How Wrong Does a District Court Have to Be to Abuse Its Discretion?

The 9th Circuit Court of Appeals has reversed a District Court decision allocating 100% of CERCLA response costs at a San Diego Superfund site to TDY Holdings, which operated an aeronautical manufacturing plant from 1939 to 1999.  TDY has sought contribution from the United States, which was the source of the vast majority of TDY’s business, and which directed TDY to use certain hazardous substances, release of which caused the relevant contamination.

What makes the case so interesting was that the District Court had found that both TDY and the United States were liable parties, held a lengthy trial on the allocation issues, and made specific findings justifying its 100% allocation share to TDY.  The Court of Appeals repeatedly noted that its review was subject to an abuse of discretion standard, and acknowledged that the facts found by the District Court justified a significant allocation to TDY.

And yet, the Court of Appeals found the 100% allocation to be an abuse of discretion.  Why?  I’m not sure that the case really provides any answer, other than that 100% was just plain too much.

Surely that the US was by far the plant’s biggest customer could not by itself be a reason to require that the District Court allocate a non-zero share to the United States.  The only solid fact cited by the Court was that the United States required TDY to use two of the three hazardous substances that were released from the facility.  That was certainly the view of the concurrence, which went out of its way to make clear that the District Court, on remand, did not have to allocate a very large share to the United States.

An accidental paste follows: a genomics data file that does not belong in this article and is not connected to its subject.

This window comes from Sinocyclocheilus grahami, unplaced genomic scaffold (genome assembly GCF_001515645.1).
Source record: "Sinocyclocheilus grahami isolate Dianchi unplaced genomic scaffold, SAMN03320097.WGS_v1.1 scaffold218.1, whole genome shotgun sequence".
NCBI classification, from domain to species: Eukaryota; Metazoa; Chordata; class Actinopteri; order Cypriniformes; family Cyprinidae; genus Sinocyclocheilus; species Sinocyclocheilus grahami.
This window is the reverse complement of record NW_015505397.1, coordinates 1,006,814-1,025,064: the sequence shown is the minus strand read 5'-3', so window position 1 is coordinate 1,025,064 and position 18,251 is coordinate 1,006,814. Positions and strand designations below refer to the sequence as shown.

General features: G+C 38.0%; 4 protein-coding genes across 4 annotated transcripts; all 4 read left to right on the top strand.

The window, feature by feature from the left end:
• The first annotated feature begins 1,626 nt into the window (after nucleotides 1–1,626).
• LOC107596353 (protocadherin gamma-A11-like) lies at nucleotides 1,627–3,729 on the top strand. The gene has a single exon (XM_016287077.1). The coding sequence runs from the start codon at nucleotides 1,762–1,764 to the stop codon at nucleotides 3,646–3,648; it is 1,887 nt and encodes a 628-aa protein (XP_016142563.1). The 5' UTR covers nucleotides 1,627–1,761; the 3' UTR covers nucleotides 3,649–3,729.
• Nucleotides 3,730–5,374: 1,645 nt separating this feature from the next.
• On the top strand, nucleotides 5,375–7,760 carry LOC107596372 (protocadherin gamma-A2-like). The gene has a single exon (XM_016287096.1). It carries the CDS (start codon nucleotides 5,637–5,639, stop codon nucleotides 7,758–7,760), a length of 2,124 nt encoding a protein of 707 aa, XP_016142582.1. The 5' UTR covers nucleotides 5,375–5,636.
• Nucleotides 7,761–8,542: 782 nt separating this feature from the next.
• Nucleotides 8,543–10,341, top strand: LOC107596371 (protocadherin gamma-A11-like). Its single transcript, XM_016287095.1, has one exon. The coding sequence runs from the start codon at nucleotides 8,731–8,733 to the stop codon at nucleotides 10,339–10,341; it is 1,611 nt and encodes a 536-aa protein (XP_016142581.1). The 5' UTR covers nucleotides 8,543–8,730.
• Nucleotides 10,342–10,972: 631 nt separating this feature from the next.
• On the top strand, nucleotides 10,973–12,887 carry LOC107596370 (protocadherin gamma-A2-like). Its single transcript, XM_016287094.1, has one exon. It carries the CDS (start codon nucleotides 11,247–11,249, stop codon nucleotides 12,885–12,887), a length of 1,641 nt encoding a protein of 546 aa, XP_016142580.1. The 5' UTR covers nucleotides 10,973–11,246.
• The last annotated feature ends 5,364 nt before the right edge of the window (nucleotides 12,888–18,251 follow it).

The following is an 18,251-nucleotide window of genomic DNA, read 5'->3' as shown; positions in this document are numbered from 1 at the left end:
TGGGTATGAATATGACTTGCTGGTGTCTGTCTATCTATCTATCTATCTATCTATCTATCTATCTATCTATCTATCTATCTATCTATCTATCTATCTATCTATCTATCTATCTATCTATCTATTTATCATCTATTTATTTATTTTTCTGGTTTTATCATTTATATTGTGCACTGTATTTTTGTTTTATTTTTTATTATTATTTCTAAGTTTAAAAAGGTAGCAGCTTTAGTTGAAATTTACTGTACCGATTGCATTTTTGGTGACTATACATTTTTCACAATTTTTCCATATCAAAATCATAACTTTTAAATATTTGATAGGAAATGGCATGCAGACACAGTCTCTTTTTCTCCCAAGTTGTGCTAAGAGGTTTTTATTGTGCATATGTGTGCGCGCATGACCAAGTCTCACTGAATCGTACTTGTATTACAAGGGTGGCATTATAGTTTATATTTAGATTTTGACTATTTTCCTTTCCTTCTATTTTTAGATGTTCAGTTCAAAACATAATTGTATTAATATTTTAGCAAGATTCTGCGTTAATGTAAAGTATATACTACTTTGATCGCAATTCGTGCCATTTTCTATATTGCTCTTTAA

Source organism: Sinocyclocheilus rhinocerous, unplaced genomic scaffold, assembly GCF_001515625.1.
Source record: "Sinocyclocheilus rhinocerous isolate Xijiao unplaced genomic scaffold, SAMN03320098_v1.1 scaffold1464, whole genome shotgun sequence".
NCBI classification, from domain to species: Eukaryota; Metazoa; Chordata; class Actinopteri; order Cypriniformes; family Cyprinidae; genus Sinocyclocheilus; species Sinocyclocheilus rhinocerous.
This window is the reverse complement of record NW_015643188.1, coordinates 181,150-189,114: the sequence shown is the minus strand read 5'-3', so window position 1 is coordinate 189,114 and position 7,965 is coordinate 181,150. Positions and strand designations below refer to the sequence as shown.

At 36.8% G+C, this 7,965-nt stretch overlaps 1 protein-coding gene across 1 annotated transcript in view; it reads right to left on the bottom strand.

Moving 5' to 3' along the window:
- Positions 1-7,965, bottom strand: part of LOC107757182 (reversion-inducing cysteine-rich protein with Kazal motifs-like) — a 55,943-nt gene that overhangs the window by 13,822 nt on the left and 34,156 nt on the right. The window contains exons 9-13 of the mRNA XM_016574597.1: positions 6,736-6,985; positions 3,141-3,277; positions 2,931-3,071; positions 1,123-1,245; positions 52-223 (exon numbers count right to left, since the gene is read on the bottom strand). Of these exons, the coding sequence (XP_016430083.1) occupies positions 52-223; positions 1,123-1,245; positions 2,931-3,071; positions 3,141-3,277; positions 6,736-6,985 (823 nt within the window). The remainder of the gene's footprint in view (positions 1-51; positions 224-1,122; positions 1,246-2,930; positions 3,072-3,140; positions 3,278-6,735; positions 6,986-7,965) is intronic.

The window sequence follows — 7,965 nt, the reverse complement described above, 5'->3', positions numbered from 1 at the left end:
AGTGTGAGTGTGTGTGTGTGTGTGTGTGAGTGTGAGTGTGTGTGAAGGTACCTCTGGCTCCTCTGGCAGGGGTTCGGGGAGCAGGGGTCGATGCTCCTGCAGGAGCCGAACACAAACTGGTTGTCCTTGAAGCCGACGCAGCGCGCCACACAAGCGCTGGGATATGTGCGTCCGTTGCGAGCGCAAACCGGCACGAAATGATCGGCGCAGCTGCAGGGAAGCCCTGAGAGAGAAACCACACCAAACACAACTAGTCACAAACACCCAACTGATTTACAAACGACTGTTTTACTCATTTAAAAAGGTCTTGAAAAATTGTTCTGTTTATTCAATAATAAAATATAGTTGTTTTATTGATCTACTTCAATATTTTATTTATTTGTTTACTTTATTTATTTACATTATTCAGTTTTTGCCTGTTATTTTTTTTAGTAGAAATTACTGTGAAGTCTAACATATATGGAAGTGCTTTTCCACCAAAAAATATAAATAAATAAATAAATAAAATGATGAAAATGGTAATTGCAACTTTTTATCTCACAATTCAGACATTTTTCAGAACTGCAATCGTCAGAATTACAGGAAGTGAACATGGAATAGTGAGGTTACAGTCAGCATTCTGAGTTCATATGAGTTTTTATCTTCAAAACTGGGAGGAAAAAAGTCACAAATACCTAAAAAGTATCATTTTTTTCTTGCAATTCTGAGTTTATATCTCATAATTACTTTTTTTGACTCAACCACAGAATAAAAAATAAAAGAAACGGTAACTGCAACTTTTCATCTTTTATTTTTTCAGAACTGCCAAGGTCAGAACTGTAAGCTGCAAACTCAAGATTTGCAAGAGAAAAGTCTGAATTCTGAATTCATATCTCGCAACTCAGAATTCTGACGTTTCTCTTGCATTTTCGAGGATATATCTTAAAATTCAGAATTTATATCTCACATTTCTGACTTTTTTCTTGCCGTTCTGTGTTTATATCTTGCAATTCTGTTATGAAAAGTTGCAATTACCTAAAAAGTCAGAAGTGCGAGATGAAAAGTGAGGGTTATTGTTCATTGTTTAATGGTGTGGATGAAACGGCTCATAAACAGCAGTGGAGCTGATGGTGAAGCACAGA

I have often noted that facts matter and evidence matters.  Here, the concurrence includes this tantalizing statement:

As far as the record discloses, those are chemicals TDY might have chosen not to use if left to its own devices.

Really?  An aeronautical parts manufacturing plant operating from 1939-1999?  Would any such company not have used chlorinated solvents for parts cleaning and chromium for corrosion resistance?  Couldn’t the government have found an expert witness to testify that usage of these compounds was routine in the industry during this time?

And if such a witness had testified, would the Court of Appeals have affirmed the 100% allocation to TDY?

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